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Illustration by Ruth Sofair Ketler
Upping the Ante on Student Aid
The challenge of attracting and admitting the best students -- at least the ones who need financial aid -- got tougher for Penn this spring, as several of the University's better-endowed peer institutions announced changes in their financial-aid formulas. The changes are designed to provide more aid from grants and less from loans to students from low- and moderate-income families. Continued...

Tuition Up a Little; Applications Up a Lot
Undergraduates at Penn will be charged $30,490 for tuition, fees, room, and board next year -- an increase of 3.9 percent over the 1997-98 charges.

Throwing the Book at Dangerous Art
"What is there about art that endows it with such provocative properties?" asked Dr. Michael Ryan, director of special collections at Van Pelt Library, during a recent panel discussion on "Dangerous Art." That discussion by a group of scholars and artists kicked off an exhibition of "bookworks" titled "Raised Aloft: The Question of Tolerance." Continued...

No Parasol? Slather on the PARSOL
First the bad news: A recent study by the American Academy for the Advancement of Science found an increase in the rate of melanoma skin cancer in the United States. The culprit -- along with genes -- may be ultraviolet A (UVA) radiation, which most sunscreens have not protected against. As a result, many people are staying out in the sun longer than they should, believing that if their sunscreen is protecting them from burns, it's also protecting them from melanoma.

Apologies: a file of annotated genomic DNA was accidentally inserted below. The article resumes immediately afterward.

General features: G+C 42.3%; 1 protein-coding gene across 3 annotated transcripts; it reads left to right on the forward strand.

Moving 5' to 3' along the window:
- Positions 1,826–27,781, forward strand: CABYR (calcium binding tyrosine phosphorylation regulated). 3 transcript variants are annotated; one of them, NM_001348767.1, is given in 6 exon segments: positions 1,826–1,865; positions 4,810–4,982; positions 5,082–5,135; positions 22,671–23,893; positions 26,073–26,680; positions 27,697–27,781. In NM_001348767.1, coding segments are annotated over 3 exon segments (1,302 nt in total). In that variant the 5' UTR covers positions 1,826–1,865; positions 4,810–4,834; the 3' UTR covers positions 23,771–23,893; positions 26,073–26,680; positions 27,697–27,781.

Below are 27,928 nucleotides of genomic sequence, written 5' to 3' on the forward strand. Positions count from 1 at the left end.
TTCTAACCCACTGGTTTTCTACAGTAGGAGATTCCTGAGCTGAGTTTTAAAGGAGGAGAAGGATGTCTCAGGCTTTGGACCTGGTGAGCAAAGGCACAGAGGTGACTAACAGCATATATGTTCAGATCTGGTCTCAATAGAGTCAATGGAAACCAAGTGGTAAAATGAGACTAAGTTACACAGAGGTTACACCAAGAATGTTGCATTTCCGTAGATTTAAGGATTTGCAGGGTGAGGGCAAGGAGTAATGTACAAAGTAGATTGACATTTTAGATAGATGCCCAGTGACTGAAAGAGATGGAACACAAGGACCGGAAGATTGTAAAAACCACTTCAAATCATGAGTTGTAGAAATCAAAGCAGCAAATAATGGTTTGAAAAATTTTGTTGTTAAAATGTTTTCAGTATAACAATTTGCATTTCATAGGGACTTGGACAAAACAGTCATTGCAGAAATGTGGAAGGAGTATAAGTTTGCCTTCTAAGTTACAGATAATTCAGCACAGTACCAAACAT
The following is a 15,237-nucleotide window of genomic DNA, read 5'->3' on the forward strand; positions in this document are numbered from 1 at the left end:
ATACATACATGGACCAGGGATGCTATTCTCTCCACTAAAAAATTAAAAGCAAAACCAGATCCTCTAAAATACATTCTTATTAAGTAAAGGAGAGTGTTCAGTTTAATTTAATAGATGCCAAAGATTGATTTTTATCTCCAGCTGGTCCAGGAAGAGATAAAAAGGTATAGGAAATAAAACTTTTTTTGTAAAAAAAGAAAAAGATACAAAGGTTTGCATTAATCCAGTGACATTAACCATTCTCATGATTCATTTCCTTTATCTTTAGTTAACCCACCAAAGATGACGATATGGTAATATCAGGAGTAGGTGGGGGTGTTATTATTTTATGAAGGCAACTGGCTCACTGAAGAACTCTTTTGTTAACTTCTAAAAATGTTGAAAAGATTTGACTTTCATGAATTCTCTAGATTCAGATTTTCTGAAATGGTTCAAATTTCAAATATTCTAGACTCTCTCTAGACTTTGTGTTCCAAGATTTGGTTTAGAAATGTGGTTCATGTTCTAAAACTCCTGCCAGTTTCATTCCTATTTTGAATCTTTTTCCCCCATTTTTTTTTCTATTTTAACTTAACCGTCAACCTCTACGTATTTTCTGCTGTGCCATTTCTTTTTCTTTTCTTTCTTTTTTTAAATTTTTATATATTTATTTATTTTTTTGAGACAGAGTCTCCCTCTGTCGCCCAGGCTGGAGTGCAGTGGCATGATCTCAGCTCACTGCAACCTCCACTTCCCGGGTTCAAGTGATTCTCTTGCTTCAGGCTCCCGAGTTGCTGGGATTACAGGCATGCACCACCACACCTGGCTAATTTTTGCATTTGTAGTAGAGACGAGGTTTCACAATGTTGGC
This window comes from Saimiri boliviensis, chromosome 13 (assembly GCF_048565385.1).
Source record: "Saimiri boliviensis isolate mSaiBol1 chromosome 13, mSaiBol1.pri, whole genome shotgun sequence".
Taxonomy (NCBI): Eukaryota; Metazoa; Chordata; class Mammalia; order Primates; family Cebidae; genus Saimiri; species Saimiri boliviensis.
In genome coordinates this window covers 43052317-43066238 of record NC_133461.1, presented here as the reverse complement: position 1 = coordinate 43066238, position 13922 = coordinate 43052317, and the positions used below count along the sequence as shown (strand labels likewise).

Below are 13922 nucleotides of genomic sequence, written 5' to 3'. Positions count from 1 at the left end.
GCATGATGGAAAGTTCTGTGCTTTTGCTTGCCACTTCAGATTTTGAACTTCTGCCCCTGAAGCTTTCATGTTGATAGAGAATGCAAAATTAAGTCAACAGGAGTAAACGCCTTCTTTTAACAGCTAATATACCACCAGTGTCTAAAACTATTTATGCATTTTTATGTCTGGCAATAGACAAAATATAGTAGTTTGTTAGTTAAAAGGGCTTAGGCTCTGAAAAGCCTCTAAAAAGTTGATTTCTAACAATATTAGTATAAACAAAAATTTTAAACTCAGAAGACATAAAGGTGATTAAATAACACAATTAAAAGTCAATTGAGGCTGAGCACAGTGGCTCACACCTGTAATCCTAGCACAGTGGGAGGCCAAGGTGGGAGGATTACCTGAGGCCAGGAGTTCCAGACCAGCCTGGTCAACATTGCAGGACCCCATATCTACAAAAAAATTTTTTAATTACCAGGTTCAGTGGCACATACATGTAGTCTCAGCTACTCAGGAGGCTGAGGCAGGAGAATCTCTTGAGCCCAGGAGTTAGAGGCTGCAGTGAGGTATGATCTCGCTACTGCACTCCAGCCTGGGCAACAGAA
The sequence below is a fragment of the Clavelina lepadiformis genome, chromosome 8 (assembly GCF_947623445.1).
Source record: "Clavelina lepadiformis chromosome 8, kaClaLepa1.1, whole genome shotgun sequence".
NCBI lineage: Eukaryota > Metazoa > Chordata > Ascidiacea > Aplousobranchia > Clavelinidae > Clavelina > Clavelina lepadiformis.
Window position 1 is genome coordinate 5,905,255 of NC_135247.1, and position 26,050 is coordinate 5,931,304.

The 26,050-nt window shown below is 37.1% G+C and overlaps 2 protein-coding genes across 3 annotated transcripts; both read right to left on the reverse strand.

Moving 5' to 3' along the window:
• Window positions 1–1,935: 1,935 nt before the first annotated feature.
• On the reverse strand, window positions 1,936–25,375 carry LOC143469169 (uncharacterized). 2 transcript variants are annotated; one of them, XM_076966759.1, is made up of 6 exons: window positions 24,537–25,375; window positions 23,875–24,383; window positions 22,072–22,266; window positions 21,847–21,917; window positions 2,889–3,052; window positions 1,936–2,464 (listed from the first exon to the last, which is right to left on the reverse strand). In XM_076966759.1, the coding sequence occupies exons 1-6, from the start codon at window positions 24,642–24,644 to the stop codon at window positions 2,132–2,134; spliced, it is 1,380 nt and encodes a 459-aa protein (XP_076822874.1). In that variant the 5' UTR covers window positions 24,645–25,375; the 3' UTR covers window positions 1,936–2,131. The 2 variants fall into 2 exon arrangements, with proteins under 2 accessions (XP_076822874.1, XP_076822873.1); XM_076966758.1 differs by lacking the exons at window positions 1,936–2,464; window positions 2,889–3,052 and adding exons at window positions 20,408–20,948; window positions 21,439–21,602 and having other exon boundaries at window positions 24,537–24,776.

Deconstructing the Constitution
In Support of the Arts

Most of the arguments for public funding of the arts have been exhausted already, and the concept itself has pretty much fallen out of favor. But historian Garry Wills offered a unique argument last month when he delivered the School of Arts and Sciences' annual Dean's Forum lecture. According to Wills, whose Pulitzer Prize-winning Lincoln at Gettysburg was the text for the 1997-98 Penn Reading Project, the case can be made by looking closely at the Constitution.

Go West (Philly), Young Family
As part of a continuing effort to bolster the West Philadelphia neighborhood in which it resides, Penn has announced that it will give cash incentives and enhanced home mortgages to members of the faculty and staff who commit to residing in the University City area

Alternative Medicine Moves Toward the Mainstream
Illustration by Olaf Hajek
Alternative medicine has long had a sort of Rodney Dangerfield status in American medical circles, one that belies its growing popularity among practitioners and the public. But some recent developments in Penn's Medical Center and Health System, as well as at other universities, suggest that it is beginning to be taken seriously -- in a cautious, scientifically rigorous way -- at the highest levels of medicine.

Homage to a Visionary
A former secretary of state -- General Alexander M. Haig -- sang his praises, after joining in on a chorus of "Happy Birthday." A former student -- Philadelphia Mayor Edward G. Rendell, C'65 -- presented him with a replica of the Liberty Bell. And a couple of hundred members of the Foreign Policy Research Institute came to honor Dr. Robert Strausz-Hupé, Gr'46, the diminutive old man who co-founded their organization more than 40 years ago at Penn, back when he was known as a popular professor of political science and had not yet embarked on his 20-year career as an ambassador.

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